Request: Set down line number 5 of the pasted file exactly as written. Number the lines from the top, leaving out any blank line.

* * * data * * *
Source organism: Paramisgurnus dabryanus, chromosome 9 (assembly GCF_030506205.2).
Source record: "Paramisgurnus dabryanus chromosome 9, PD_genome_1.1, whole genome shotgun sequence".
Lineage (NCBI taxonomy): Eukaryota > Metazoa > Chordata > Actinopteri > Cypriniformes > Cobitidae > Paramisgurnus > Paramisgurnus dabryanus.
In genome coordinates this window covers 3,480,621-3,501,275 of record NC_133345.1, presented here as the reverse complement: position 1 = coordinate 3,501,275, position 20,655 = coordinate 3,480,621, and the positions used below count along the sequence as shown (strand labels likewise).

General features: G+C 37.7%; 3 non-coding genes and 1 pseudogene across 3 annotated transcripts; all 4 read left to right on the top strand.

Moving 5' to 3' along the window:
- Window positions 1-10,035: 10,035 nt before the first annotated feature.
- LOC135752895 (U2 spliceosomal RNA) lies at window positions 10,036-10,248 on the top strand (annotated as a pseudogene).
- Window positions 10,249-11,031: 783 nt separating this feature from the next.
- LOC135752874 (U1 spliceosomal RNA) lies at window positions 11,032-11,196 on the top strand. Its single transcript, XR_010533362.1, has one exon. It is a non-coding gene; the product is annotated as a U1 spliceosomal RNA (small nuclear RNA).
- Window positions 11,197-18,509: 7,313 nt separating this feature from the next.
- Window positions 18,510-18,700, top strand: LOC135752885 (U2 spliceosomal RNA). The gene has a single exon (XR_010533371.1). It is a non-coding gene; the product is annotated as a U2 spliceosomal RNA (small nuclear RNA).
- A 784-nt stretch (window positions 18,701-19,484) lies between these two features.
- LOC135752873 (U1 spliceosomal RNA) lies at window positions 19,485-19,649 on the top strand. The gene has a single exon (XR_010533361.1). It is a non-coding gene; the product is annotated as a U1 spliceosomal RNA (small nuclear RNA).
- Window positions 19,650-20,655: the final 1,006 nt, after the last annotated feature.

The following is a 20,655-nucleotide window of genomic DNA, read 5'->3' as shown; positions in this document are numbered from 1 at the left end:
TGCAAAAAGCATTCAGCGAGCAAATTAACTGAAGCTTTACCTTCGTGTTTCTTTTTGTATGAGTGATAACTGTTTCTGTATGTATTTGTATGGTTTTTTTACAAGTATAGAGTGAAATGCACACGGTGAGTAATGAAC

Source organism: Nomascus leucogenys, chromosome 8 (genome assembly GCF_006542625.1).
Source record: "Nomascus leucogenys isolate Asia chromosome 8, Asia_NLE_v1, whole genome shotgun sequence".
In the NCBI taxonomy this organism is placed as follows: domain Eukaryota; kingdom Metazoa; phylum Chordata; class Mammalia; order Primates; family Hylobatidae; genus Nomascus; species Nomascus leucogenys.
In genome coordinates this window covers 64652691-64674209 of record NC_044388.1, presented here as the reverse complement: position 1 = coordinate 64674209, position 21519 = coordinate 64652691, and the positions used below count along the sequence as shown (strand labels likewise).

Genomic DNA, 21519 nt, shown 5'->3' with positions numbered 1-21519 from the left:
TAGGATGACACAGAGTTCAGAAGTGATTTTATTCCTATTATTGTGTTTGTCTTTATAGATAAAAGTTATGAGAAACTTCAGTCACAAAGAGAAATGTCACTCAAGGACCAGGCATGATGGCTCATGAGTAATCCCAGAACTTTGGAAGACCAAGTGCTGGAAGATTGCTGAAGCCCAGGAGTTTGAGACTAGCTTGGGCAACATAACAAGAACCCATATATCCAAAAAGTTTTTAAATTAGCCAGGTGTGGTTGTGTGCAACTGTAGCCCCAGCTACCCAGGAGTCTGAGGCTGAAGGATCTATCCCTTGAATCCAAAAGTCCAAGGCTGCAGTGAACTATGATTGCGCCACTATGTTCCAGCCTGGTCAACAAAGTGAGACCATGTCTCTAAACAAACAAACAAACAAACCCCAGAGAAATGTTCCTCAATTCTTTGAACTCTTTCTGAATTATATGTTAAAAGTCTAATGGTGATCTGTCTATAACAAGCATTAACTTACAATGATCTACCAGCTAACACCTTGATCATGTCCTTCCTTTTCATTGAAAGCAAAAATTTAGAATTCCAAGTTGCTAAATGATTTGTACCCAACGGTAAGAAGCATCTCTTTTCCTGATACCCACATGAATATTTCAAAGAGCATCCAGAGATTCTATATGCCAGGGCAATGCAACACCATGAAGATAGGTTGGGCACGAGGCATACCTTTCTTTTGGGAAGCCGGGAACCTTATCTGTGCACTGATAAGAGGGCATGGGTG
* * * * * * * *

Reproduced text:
General features: G+C 37.7%; 3 non-coding genes and 1 pseudogene across 3 annotated transcripts; all 4 read left to right on the top strand.